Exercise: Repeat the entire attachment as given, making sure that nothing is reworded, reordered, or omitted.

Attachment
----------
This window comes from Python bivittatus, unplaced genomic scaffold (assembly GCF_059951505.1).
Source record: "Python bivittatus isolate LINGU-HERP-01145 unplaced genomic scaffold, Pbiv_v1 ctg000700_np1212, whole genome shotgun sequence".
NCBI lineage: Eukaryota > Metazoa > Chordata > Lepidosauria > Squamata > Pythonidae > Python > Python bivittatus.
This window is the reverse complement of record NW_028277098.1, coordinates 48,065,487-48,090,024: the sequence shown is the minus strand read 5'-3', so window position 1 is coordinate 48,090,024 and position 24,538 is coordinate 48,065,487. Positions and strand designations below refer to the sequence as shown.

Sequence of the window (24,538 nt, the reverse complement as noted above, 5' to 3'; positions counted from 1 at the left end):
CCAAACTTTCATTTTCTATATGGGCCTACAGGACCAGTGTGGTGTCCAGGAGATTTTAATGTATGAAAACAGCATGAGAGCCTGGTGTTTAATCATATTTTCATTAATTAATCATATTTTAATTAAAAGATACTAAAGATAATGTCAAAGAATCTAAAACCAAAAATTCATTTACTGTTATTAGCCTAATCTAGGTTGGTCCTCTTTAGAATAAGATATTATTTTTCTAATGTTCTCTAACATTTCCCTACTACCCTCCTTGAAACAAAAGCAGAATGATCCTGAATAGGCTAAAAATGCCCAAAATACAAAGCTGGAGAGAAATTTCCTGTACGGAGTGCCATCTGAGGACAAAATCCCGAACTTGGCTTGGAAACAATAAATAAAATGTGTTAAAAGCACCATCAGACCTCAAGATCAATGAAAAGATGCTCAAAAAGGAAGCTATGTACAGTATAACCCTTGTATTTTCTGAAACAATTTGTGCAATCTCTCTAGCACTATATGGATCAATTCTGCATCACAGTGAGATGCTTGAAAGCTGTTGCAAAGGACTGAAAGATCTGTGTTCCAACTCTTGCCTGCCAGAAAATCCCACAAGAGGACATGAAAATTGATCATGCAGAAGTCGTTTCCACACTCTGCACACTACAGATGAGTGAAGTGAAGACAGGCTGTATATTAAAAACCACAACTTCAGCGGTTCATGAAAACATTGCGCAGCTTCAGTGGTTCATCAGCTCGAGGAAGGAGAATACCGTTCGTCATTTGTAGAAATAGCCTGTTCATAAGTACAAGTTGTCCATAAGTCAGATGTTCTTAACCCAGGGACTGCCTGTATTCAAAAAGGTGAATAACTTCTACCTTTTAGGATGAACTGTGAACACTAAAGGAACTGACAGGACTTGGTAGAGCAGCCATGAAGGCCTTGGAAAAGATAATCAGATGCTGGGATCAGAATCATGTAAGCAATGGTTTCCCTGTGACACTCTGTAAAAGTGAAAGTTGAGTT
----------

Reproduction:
This window comes from Python bivittatus, unplaced genomic scaffold (assembly GCF_059951505.1).
Source record: "Python bivittatus isolate LINGU-HERP-01145 unplaced genomic scaffold, Pbiv_v1 ctg000700_np1212, whole genome shotgun sequence".
NCBI lineage: Eukaryota > Metazoa > Chordata > Lepidosauria > Squamata > Pythonidae > Python > Python bivittatus.
This window is the reverse complement of record NW_028277098.1, coordinates 48,065,487-48,090,024: the sequence shown is the minus strand read 5'-3', so window position 1 is coordinate 48,090,024 and position 24,538 is coordinate 48,065,487. Positions and strand designations below refer to the sequence as shown.

Sequence of the window (24,538 nt, the reverse complement as noted above, 5' to 3'; positions counted from 1 at the left end):
CCAAACTTTCATTTTCTATATGGGCCTACAGGACCAGTGTGGTGTCCAGGAGATTTTAATGTATGAAAACAGCATGAGAGCCTGGTGTTTAATCATATTTTCATTAATTAATCATATTTTAATTAAAAGATACTAAAGATAATGTCAAAGAATCTAAAACCAAAAATTCATTTACTGTTATTAGCCTAATCTAGGTTGGTCCTCTTTAGAATAAGATATTATTTTTCTAATGTTCTCTAACATTTCCCTACTACCCTCCTTGAAACAAAAGCAGAATGATCCTGAATAGGCTAAAAATGCCCAAAATACAAAGCTGGAGAGAAATTTCCTGTACGGAGTGCCATCTGAGGACAAAATCCCGAACTTGGCTTGGAAACAATAAATAAAATGTGTTAAAAGCACCATCAGACCTCAAGATCAATGAAAAGATGCTCAAAAAGGAAGCTATGTACAGTATAACCCTTGTATTTTCTGAAACAATTTGTGCAATCTCTCTAGCACTATATGGATCAATTCTGCATCACAGTGAGATGCTTGAAAGCTGTTGCAAAGGACTGAAAGATCTGTGTTCCAACTCTTGCCTGCCAGAAAATCCCACAAGAGGACATGAAAATTGATCATGCAGAAGTCGTTTCCACACTCTGCACACTACAGATGAGTGAAGTGAAGACAGGCTGTATATTAAAAACCACAACTTCAGCGGTTCATGAAAACATTGCGCAGCTTCAGTGGTTCATCAGCTCGAGGAAGGAGAATACCGTTCGTCATTTGTAGAAATAGCCTGTTCATAAGTACAAGTTGTCCATAAGTCAGATGTTCTTAACCCAGGGACTGCCTGTATTCAAAAAGGTGAATAACTTCTACCTTTTAGGATGAACTGTGAACACTAAAGGAACTGACAGGACTTGGTAGAGCAGCCATGAAGGCCTTGGAAAAGATAATCAGATGCTGGGATCAGAATCATGTAAGCAATGGTTTCCCTGTGACACTCTGTAAAAGTGAAAGTTGAGTT